Hundreds 4 July marched in capital Banjul in support of victims of sexual violence demanding better laws to prevent abuse. Protests came a week after report from NGO Human Rights Watch detailed how former President Jammeh used his power as well as state institutions to entrap and sexually abuse young women. Jammeh’s party, Alliance for Patriotic Reorientation and Construction, called rape allegations against Jammeh by Fatou “Toufah” Jallow in New York Times “smear campaign”. Protests erupted 24 July in Serrekunda near Banjul, sparked by death in custody of young trader, during which protesters attacked police station and police fired tear gas at protesters. Same day another protest took place in Brikama, about 30km from Banjul against lack of development in area, some protesters reportedly injured in clashes with security forces.
Authorities mid-June detained six members of army, reportedly after they admitted before Truth and Reconciliation Commission to having committed human rights violations during rule of former President Jammeh.
Security forces 10 May dispersed demonstration in capital Banjul against alleged attempts by President Barrow and his allies to retract election promise he made in 2016 to step down after 36 months in office. Govt 11 May said fifteen demonstrators had been charged as protest lacked authorisation. Court martial 27 May sentenced seven former soldiers to nine years in jail and another to three years for plotting to overthrow Barrow in 2017 with help of his ousted predecessor Jammeh.
President Barrow reshuffled cabinet after months of tension with his party; 15 March sacked VP Ousainou Darboe and two ministers, appointed Health Minister Isatou Touray as new VP. New cabinet members sworn in 28 March.
At least twenty prisoners 3 Aug escaped from Jeshwang Prison, outside capital Banjul. Police 7 Aug said six prison guards had been arrested on charges of negligence.
Govt 19 July condemned former President Jammeh’s pledge in leaked phone call to return from exile in Equatorial Guinea, said comments were “shocking and subversive”. President Barrow 9 July swore in new Vice President Darboe along with eight ministers. Barrow 5 July swore in members of commission to investigate killing of three anti-mining protesters in Faraba Banta village, about 50km south of capital Banjul in June.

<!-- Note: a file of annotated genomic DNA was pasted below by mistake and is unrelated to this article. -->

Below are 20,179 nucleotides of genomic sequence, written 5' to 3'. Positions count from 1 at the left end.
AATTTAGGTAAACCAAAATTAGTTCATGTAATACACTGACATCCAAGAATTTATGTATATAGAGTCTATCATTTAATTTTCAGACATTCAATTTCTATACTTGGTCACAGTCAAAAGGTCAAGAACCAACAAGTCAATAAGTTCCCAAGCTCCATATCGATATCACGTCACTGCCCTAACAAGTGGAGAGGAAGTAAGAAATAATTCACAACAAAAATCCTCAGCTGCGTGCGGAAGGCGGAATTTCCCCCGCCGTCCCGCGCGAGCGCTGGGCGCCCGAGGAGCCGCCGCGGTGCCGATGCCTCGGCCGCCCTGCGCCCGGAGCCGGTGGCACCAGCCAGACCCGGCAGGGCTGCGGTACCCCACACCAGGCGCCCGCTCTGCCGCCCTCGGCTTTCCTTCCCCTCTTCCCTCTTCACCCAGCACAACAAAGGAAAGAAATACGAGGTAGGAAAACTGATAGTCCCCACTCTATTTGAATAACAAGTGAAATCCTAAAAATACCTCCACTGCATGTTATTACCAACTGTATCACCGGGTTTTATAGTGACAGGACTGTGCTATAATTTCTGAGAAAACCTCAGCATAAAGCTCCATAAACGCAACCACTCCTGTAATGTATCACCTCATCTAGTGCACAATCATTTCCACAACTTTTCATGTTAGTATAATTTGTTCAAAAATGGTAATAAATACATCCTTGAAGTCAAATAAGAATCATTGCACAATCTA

Police fired live ammunition to disperse 18 June protest in Faraba Banta village, about 50km south of capital Banjul, against sand mining, killing three protesters. Next day police said five police officers and six civilians had been arrested; police officers charged with murder 28 June. Police chief Landing Kinteh resigned 21 June. President Barrow 21 June appointed commission of inquiry to investigate incident. Barrow 29 June reshuffled govt, appointed former FM and leader of his United Democratic Party, Ousainou Darboe, as new VP.
In mayoral elections 12 May, ruling United Democratic Party (UDP) candidate Rohey Malick Lowe became first female mayor of capital Banjul. Next day UDP supporters clashed with supporters of former President Jammeh’s Alliance for Patriotic Reorientation and Construction (APRC) in Kanifing municipality in west; UDP supporters attacked home of APRC leader in city of Serrekunda in same area. NGOs Human Rights Watch and TRIAL International 16 May said paramilitary unit controlled by then-President Jammeh summarily executed over 50 migrants including 44 Ghanaians in July 2005 and launched campaign calling for prosecution of Jammeh in Ghana’s capital Accra.
Ruling United Democratic Party (UDP) of President Barrow won local elections 12 April with 62 of 120 constituencies. Voter turnout was low at 34%. Police used tear gas to disperse supporters of UDP and former President Jammeh’s Alliance for Patriotic Reorientation and Construction who were throwing stones at each other on election day in Banjul, with both sides celebrating victory in neighbouring districts.
Police 21 March said they had arrested ten former National Intelligence Agency officers on suspicion of involvement in death in detention of opposition activist Solo Sandeng in April 2016; two reportedly granted bail and eight remained in custody. Police 26 March said they had arrested former National Intelligence Agency security chief in same case.